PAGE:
Thursday, August 24, 2017

Little things to love about the DFRPG

The DFRPG has a fair number of small rules clarifications, modifications to simplify, and changes that make for a potentially better GURPS experience.

Berserk now specifically mentions Change Position as your required maneuver when knocked down; I run it that way myself now.

Signature Gear is now a 1-point advantage tacked on to a specific item. It is no longer 1 point per $500 of value (round up). Nor does it give you any money. It's just plot protection for an item. I like that a lot. It's not new top GURPS in the DFRPG, but it's new to the DF line and DFRPG sub-line.

Slam is a Move-modified ST-based attack. No longer do you need to calculate Speed & HP to get a number, but just use your listed damage.

It's clear when to use Speed to give an attacker a penalty to hit in combat. It's not often (AOD (Increased Dodge) and Move, pretty much) but it's clear when to use it.

Relative positive SM isn't a penalty for attacking; not that I ran it that way (it's hard enough being an SM+4 giant without taking a -4 to hit a human and a -5 or -6 to attack a small halfling). It's still a bonus for grappling. You get hosed on being hit, but you grapple better and don't have worse striking.

Overrun and Trample attacks are clearly spelled out, and who can use them is also clear. Yes, big monsters can just walk through you and get a free slam or whirl in a circle and tail-slam everyone. Don't stay too close to the Rancor.

Crippling Injuries get a handy table for typical delver-level HP.

Combat at Different Levels is simplified, and it's abundantly clear what the effects are. Fighting flying monsters sucks - +2 and -2 to defend, and if you're not the one flying you're not the one getting the plus.

Knockback damage - from being knocked into things - is listed. Ah, just like Champions.

Unliving, Homogeneous, and Diffuse Target damage is in a nice a nicer, easier format.

Weapons use the GURPS Low-Tech damage listings and added weapons. Since I'm the one that did those, I'm very pleased to see this made core for the DFRPG.

Group Skill Use is clearly spelled out.

So is Surprise, and how to use it in a dungeon.

Everything is figured. Well, more or less - you don't need to modify costs for power sources or limitations, add enhancements for special bonuses, etc. It's just as-written, no modifiers. So Turning, Healing, modified Wild Talents for spellcasters, etc. are just as-is traits to take. Less figuring = faster chargen.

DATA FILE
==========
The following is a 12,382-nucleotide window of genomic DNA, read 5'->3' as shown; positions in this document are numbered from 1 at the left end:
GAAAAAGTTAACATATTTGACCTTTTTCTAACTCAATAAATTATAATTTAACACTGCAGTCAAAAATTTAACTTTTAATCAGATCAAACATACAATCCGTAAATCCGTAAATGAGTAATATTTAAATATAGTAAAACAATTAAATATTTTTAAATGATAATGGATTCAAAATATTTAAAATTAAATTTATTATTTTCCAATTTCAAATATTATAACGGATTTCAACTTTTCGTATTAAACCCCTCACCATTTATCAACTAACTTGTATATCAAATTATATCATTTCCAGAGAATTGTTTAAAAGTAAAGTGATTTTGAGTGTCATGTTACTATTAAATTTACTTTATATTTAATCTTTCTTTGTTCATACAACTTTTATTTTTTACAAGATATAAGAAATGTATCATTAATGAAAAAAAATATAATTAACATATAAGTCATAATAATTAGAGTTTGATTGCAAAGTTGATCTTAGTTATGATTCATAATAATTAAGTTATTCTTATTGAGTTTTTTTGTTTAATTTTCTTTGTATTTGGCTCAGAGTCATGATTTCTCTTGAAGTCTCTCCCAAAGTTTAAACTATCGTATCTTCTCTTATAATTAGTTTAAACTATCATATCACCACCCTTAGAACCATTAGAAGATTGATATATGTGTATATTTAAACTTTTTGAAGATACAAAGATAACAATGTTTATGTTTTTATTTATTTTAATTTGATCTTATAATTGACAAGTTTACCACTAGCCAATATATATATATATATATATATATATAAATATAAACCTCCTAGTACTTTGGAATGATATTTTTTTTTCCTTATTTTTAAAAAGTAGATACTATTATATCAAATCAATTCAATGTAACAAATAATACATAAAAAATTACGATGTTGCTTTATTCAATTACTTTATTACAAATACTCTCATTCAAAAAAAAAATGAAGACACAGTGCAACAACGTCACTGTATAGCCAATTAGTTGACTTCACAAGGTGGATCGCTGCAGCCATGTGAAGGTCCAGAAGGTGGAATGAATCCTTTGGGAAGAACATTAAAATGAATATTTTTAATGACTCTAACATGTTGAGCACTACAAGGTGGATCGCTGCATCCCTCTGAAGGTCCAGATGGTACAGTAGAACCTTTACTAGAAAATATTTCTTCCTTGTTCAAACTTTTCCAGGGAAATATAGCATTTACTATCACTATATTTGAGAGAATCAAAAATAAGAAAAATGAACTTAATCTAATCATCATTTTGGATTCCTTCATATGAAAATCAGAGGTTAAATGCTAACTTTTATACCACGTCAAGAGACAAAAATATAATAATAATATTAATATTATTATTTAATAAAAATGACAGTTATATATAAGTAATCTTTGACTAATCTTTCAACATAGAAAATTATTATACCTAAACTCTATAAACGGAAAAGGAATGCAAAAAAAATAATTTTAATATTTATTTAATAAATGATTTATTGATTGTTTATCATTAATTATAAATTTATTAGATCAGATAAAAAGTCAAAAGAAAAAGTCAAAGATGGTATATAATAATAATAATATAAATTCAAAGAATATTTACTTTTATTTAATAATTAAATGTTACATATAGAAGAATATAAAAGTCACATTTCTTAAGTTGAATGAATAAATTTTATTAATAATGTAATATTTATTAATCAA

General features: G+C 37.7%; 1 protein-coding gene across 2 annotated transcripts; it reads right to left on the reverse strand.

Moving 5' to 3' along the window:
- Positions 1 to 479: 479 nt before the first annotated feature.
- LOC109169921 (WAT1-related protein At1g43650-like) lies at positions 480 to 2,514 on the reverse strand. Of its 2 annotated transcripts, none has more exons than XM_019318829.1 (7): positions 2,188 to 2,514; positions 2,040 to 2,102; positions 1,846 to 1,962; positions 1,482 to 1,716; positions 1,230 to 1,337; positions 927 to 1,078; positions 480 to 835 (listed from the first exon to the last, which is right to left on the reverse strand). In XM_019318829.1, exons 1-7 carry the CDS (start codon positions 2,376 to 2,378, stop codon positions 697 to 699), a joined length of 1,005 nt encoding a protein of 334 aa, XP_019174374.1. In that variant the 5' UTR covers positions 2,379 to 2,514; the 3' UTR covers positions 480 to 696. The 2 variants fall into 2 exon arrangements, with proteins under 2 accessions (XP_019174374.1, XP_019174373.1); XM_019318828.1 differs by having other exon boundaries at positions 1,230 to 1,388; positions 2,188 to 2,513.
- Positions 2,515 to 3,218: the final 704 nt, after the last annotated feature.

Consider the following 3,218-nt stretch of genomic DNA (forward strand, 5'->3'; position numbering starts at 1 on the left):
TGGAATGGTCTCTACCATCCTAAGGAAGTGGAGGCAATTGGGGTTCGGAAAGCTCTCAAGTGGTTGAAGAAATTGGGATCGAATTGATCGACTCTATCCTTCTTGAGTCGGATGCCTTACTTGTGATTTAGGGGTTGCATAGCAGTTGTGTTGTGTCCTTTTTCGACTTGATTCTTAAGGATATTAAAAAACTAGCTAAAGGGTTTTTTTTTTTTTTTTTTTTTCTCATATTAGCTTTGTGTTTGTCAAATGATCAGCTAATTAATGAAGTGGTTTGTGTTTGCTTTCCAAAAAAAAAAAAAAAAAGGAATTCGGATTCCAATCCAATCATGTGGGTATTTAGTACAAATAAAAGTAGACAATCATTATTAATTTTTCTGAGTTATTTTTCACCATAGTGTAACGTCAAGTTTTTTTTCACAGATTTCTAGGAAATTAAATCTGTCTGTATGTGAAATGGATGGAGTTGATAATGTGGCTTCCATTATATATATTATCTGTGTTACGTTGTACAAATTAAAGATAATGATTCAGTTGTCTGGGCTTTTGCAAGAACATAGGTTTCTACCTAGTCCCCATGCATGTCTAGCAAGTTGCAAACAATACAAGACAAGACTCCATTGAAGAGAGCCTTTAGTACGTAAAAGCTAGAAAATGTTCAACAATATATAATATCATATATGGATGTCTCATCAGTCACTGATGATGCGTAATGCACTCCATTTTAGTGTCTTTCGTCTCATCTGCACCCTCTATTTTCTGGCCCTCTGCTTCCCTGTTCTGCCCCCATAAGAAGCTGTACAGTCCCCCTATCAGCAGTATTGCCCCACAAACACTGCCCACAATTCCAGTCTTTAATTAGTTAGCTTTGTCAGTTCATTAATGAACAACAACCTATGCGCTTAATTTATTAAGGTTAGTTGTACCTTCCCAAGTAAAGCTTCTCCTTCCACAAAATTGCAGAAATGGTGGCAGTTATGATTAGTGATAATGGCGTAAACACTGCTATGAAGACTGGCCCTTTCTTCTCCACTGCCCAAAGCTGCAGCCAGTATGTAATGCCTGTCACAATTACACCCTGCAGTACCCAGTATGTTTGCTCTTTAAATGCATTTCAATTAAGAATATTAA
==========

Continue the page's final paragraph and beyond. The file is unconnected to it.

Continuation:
There is more, of course, but those are some highlights I found that might show you why we're swapping Basic Set for Exploits for our long-running DF game.


  1. Bjorn gets knocked down. But he gets up again. Nobody ever's going to keep Bjorn down!

    1. Well, sure, and since in my games Bjorn is might be giant, here is a link for you.

  2. The signature gear bit has me on the fence. I think I like it, and I think I don't. The really important detail I think is that DFRPG prescribes that you can only apply signature gear to equipment you start with. One thing I fear, and partially, I guess, it's my fault, is that with my nearly Monty Haul treasure dungeons is that someone gets the $400k gold crown with 100 carat jewels and all the enhancements, enchantments, and embellishments in the universe (thanks DF8 random treasure table!) and someone slaps a point on that sucker.
    I guess there are obvious solutions to the problem, like stipulating you need to survive x consecutive adventures before you can apply it, a la weapon/equipment bond, or just curating the treasure lists a bit better.

    1. Or just say no. I mean, you're the GM, right?

    2. Sure am! Fiat is one of my weaknesses though.

    3. Not mine. GM rulings is one of the major reasons why there is a GM.

      Besides, I think it is totally fair to say, "Convince me that this powerful magic item you just don't want to lose is really a signature aspect of your character. If response isn't hell yes, it's hell no." Plenty of power-gamey moves can get shot down by not really having any basis in the shared reality you've created. And the moment someone starts quoting the rules at you, they've moved beyond a good in-game reason.

    4. If you want a 'quick and fast' rule to when a piece of gear could count as signature gear:

      The PC must use it as the primary gear of it's type for as many sessions as it would cost to buy using points for cash before they can spend the Perk Point on it. So a 50k$ weapon? They must use it as their weapon-of-choice for 100 sessions.

      There problem solved.

      And of course no trade backs for those spent Perk Points.

  3. I dont allow signature have gear full stop.

    One player took it before I told him not too. Ofcoursw he is stuck with a pretty crappy item as signature gear. So not a problem


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